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According to a 1995 report in the journal Nature Genetics, a mother brought her infant boy to the doctor after noticing that his head was developing abnormally. When doctors analyzed his blood, they found something truly bizarre: Despite his anatomically male features, the boy's blood cells were entirely female, consisting only of genetic material from his mother. Some of his other cells—such as those found in his urine—were normal, consisting of a combination of both maternal and paternal DNA. No one knows exactly how this occurred, but the best guess is that immediately after being fertilized, one of his mother's eggs fused with a neighboring unfertilized egg that was dividing parthogenetically. This gave rise to a boy who was considered half-parthenogenetic, since approximately half of his cells were derived from a "faux" conception, containing no remnants of his father's DNA.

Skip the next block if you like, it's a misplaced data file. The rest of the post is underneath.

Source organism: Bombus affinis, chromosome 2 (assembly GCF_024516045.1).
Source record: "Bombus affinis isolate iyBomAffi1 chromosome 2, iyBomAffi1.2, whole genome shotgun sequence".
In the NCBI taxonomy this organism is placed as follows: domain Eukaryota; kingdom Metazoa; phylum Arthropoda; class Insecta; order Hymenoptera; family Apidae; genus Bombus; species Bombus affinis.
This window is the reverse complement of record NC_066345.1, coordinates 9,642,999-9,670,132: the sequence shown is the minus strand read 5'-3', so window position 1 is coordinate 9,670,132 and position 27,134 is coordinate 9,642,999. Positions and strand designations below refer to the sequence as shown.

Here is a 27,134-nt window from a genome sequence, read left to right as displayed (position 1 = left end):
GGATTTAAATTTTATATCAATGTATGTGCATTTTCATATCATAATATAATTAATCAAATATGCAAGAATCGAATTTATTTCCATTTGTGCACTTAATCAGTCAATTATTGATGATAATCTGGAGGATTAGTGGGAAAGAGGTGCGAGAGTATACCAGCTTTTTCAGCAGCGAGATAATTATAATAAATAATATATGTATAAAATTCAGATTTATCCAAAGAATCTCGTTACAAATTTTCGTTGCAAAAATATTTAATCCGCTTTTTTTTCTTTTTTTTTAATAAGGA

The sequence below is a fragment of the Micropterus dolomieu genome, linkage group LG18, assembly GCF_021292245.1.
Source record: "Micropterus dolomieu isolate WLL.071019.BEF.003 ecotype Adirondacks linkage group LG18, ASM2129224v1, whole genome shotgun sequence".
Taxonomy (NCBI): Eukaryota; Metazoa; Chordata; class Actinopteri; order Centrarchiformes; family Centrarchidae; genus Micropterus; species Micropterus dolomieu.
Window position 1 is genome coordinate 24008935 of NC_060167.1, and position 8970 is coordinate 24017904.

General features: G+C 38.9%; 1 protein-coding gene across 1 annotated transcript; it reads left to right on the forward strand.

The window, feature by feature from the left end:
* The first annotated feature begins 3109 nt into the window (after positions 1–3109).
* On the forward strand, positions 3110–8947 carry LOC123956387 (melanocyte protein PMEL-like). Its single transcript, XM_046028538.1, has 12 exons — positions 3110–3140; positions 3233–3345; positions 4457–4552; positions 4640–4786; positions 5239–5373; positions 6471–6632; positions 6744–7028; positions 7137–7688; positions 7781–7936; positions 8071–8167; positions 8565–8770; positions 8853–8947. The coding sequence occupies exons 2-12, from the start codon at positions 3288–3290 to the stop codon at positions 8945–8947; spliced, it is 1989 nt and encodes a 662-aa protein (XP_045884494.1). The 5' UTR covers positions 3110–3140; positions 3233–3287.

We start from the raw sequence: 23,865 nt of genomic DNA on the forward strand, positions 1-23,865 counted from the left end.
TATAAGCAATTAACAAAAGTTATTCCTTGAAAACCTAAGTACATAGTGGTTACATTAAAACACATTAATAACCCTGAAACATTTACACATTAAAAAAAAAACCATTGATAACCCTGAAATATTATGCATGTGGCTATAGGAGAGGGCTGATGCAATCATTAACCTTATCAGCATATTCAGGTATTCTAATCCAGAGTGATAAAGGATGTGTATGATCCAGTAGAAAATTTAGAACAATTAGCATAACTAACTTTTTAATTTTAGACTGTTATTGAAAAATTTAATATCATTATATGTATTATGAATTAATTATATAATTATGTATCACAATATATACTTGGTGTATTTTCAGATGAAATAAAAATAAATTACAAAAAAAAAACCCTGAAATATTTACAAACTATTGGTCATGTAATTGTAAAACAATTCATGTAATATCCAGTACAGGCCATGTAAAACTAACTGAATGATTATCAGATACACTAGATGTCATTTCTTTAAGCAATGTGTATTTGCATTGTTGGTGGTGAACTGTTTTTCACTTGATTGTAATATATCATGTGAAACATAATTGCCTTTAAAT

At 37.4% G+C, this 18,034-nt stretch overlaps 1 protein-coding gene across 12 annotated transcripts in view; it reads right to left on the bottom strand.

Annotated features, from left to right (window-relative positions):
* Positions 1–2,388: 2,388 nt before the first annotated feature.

n mice, parthenogenetic embryos die at the early postimplantation stage as a result of developmental requirements for paternally imprinted genes, particularly for formation of extraembryonic tissues. Chimaeric parthenogeneticharrnormal mice are viable, however, due to non−random differences in distribution of their two cell types. Species differences in imprinting patterns in embryo and extra−embryonic tissues mean that there are uncertainties in extrapolating these experimental studies to humans. Here, however, we demonstrate that parthenogenetic chimaerism can indeed result in viable human offspring, and suggest possible mechanisms of origin for this presumably rare event.
Originally posted by Happyfeet
I dont understand, the egg was still fertilized correct?